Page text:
Meeting Formats

All meetings should have an overriding reason for being held. Meeting requirements and scope should be clearly defined. This activity aims to ensure inclusion of the right considerations and agreements for determining the appropriate type of meeting to use. It also enables the chairperson to cater to the bespoke needs and situation by customising the meeting. The purpose should be made clear at the first notification of the meeting, as well as at the start of the meeting. Frequently, meeting purposes fall into the following categories:

Informing.Providing, clarifying, or receiving data or knowledge.
Decision Making.Reaching a judgement about an action or actions to take.
Problem Solving.Developing agreements to address a situation that needs changing (resolving issues or capitalising on ”unused opportunities”).
Planning.Establishing goals, priorities and action plans.
Team Development.Building familiarity, trust and shared modes of conduct among group members.
Training.Bringing group members up to a common level of familiarity with a product or process.
Monitoring.Evaluating/tracking progress towards objectives over time.

While some meetings can, and frequently do, have more than one purpose, it is useful during planning to have the facilitator or chairperson establish the principal reason for the meeting. This will help bring clarity, and the right emphasis, to other decisions about the meeting format and design. Some meeting formats or communication methods are better suited to obtaining specific goals than others obtain. In evaluating the appropriate type of meeting the following considerations can be used as a guide:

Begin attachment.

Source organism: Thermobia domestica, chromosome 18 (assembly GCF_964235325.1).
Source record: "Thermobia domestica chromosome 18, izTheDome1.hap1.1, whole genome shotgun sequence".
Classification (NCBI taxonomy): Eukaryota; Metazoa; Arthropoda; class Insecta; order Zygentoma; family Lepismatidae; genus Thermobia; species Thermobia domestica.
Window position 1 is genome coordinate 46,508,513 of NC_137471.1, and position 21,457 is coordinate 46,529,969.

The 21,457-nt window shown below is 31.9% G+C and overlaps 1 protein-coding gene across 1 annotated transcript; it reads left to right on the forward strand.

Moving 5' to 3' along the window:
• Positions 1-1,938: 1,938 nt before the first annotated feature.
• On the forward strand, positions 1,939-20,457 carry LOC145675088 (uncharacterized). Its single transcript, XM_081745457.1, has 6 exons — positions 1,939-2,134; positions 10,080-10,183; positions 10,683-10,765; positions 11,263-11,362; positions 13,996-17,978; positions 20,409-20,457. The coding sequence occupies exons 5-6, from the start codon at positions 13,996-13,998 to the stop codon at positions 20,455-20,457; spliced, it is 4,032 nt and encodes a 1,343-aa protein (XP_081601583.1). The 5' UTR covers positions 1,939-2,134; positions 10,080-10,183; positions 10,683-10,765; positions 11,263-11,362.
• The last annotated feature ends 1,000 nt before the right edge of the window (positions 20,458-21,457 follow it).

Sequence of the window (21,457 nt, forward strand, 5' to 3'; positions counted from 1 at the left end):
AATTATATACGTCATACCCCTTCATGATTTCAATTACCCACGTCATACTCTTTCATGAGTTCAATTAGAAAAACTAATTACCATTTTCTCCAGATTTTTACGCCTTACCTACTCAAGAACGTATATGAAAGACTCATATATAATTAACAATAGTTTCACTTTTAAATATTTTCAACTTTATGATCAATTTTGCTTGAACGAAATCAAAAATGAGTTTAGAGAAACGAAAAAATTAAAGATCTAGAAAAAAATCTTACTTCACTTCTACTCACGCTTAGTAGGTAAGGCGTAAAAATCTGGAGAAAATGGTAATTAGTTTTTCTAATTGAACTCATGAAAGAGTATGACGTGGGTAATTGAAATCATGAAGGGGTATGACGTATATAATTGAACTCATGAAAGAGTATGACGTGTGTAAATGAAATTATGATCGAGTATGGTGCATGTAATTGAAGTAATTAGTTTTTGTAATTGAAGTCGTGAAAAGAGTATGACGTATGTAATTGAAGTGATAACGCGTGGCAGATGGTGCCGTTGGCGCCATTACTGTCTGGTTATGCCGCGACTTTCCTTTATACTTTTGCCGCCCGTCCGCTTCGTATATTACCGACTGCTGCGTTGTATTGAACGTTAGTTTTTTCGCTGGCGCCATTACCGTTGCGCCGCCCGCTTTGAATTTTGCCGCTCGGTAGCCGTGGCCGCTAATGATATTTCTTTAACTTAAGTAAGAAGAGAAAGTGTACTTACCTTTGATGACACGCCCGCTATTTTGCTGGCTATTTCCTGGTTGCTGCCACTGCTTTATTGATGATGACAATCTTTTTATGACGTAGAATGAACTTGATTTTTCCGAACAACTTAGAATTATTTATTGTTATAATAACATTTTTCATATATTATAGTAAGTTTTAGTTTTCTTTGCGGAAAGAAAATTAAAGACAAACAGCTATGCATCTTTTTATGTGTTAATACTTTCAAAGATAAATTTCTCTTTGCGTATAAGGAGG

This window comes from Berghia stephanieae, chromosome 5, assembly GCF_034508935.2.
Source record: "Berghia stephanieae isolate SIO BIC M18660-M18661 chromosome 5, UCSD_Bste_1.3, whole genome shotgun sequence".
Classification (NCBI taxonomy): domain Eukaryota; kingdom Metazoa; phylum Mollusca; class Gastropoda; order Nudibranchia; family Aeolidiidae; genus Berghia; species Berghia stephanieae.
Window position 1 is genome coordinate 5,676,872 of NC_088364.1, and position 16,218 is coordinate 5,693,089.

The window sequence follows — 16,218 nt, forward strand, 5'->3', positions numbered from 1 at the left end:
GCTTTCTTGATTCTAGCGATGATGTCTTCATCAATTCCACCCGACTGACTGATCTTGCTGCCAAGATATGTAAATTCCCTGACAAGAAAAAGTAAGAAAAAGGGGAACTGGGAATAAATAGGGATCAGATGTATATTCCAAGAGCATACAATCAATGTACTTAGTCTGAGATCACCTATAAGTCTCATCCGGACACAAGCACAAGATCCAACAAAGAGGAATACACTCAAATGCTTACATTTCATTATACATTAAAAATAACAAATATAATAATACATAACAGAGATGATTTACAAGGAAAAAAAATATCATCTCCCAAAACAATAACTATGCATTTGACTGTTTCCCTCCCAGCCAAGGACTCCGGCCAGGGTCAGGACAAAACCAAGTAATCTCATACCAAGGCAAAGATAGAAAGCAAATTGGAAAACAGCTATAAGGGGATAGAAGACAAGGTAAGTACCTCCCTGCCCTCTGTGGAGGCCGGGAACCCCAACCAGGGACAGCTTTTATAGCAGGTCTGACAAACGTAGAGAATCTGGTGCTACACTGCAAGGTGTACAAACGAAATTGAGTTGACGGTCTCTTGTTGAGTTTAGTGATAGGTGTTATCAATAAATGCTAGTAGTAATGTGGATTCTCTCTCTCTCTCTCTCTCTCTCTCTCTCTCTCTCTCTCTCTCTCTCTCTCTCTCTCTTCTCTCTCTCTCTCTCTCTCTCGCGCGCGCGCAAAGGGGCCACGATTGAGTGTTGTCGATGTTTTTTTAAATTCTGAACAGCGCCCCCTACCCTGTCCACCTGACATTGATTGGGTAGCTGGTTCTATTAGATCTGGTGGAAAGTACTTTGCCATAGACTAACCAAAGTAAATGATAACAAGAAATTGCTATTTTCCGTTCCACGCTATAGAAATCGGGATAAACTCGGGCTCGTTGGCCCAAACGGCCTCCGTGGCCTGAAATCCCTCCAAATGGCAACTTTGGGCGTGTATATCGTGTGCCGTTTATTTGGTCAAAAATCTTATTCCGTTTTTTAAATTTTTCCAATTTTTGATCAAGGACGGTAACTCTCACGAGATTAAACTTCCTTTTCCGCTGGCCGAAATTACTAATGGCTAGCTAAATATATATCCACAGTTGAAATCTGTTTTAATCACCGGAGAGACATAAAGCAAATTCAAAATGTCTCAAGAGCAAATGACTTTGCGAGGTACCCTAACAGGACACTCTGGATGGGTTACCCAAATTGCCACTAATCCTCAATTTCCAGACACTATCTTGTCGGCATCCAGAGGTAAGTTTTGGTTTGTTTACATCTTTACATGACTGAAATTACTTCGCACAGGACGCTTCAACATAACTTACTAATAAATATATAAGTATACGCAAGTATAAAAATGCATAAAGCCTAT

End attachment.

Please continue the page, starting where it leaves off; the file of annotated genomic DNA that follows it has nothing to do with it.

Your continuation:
Communication Method
Meeting PurposeFace to face MeetingWorkshopTeleconference / NetMeetingVideoconference
Decision MakingXXX
Problem SolvingX
Team DevelopmentX

Meeting Format Characteristics

Meetings can take various forms. Some forms are more appropriate than others depending on a number of factors. The chairperson of the meeting needs to decide the best format for the meeting to take, in order to increase the potential benefit that the individual attendees gain or give to the meeting. Unfortunately there is no science that can be applied to the decision whether to use a simple face to face meeting, a workshop or videoconference. It is a judgement decision made by the chairperson as part of the planning. The matrices below may help in making that judgement, but other factors need to be taken into consideration such as cost and logistics – particularly when trying to bring people together into workshops.

Communication MethodTypical characteristicsDesired Outcome
Face to face meeting.Usually less than 2 hours duration.Small number of people.Provide a vehicle for idea generation, brainstorming and solution design.Communicate project progress and issues.Meetings foster good team dynamics.
Workshop.Formal structure.Can be off-site.Must be facilitated.2 hours to 2 weeks plus.Communicate key messages effectively.Obtain feedbackRaise relevant issuesObtain agreements as appropriateMake recommendations concerning issuesProblem solving via smaller groupsEffective training via exploration, and team research particularly of concepts.
Teleconference.Geographically dispersed people.Usually less than 1 hour duration.Discipline required by participantsGround rules important.Communicate key messages cheaplyRaise relevant issues.Obtain feedback.